The Sticky Uncomfortable Business of Loving Others

When I planned this post on loving others, I thought I would tell you about the pitfalls that swallow a perfectionist who has written a relationship book. I had an idea that I would share some of my more disastrous relationship experiences in the hope that you could save yourself some of that trouble. However, this is what wrote me …

I recently had an experience with an acquaintance, let’s call her Angela, who may have needed something from me. I will never know what that something was because I shied away from her. My courage failed me.

We were both attending a gathering. I have known Angela for a few years and our paths have crossed here and there. She is not a well woman.

Every time she came near me, Angela sighed loudly. I was painfully aware of this. However, my conditioning and my fear of unexpected vulnerability have taught me to ignore attention-seeking behaviours. So that’s what I did.

Perhaps you too have also been exposed to personal development modalities that espouse turning away from behaviours or words perceived as ‘negative’ or attention-seeking in the misguided belief that this will somehow stop us from becoming entangled with this ‘negativity’. (These are, incidentally, the same modalities that claim that we are all connected and one.)

Vulnerability is uncomfortable, and there are a few different responses to that discomfort. You could probably divide the world into those who respond to attention-seeking behaviour with ‘What’s the matter?’ – the rescuers – and those who ignore it – the avoiders. I am not proud of being an avoider. In my case it’s origins are fear of having to take responsibility for yet another person. It’s also fear of seeing the vulnerability of another person and in doing so, experience my own.

As a coach, I am holding space for the vulnerability of a client. I love my work and I know my role. As a human encountering another human (not related) who may be about to display unexpected and unmanageable vulnerability, I sometimes get a little messy. I’m afraid of having my boundaries breached.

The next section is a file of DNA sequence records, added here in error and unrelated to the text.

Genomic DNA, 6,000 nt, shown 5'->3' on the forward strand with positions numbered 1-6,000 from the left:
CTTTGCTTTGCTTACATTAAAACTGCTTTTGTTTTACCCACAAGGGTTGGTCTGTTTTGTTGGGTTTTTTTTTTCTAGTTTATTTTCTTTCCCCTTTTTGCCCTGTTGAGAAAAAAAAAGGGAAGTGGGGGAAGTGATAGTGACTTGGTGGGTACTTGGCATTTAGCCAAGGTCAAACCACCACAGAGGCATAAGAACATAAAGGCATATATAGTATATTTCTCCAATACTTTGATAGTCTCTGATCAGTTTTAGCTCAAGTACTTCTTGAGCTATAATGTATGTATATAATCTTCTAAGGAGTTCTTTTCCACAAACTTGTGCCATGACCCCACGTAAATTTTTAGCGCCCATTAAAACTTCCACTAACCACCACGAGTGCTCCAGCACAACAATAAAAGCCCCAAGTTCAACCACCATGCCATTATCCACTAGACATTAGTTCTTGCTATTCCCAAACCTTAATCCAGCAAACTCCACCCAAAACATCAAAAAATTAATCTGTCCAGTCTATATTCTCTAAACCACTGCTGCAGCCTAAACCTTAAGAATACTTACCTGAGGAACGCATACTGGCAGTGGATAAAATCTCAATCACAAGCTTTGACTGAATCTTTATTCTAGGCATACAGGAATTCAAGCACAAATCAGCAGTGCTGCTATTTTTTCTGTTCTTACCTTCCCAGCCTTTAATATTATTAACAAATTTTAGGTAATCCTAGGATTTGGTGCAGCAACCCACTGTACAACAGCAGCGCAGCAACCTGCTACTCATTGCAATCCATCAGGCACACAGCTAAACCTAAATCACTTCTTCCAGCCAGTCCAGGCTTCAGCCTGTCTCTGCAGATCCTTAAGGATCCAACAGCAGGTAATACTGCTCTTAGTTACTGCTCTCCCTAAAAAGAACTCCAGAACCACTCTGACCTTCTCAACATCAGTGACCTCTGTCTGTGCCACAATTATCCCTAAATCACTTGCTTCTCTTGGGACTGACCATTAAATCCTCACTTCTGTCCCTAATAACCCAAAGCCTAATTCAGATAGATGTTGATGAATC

After I went home, Angela had a breakdown of sorts that I heard about from others. I spent days wrestling with my conscience. Was there anything I could have done differently that would have changed that outcome?

I sat with feelings of shame about not doing what a ‘good’ person would have done. I experienced the guilt that accompanied realising there was probably a better way to handle it. We discussed it in our family (my teenage sons are right into ethical dilemmas).

In the end, I concluded that I could have approached Angela and asked if there was something she believed she needed or wanted from me. That would have been brave and in line with my values. It would have opened up a space for some kind of exchange. It may not have made the slightest difference to Angela. But I would have acknowledged our connection and recognised our common humanity.

I have forgiven myself and taken the learning to heart.

Loving others is wonderful, nourishing, and absolutely at the heart of a satisfying human experience, but the truth is that is it also a sticky, uncomfortable business that requires real courage. It takes commitment to match what Brene Brown calls our ‘aspirational values’ with our lived behaviours. Its really really easy to act from the conditioned mind – be that family of origin, social or cultural conditioning. It’s much harder to live out our values than it is to think about them!!

Self-love plays a big part in making that commitment. When you are willing to be kind and compassionate to yourself, you are able to look at your mistakes and learn from them. You are able to bring your behaviours into alignment with the values that truly matter to you. Mistakes will happen, they are integral to the human experience. Finding the gold in them is an art that we can all discover more about!

To be available to others, be with vulnerability and give love generously, we have to love ourselves.

If you’d like to get serious about self-love, download my simple Getting Serious About Self-Love pdf to discover how self-loving you really are, as well as some easy steps you can take today to start giving yourself the kindness and compassion you need to thrive.

4 Comments

  • Jaynice Lace

    Reply Reply May 5, 2017

    Really LOVE your honesty !

    Thanks for sharing authentic messy “shit” with us xx ( good fertilizer for the Roses)

    • darling_lover

      Reply Reply May 5, 2017

      Thank YOU for your wonderful comment! I wondered if I’d crossed the boundaries here – it’s beautiful to know that someone appreciates it.

  • Sky

    Reply Reply May 13, 2017

    Wishing u an abundance of courage to continue ur journey & strength for helping others see their path & love for ur authenticity …great article!

    • darling_lover

      Reply Reply May 15, 2017

      Thank you Sky xx

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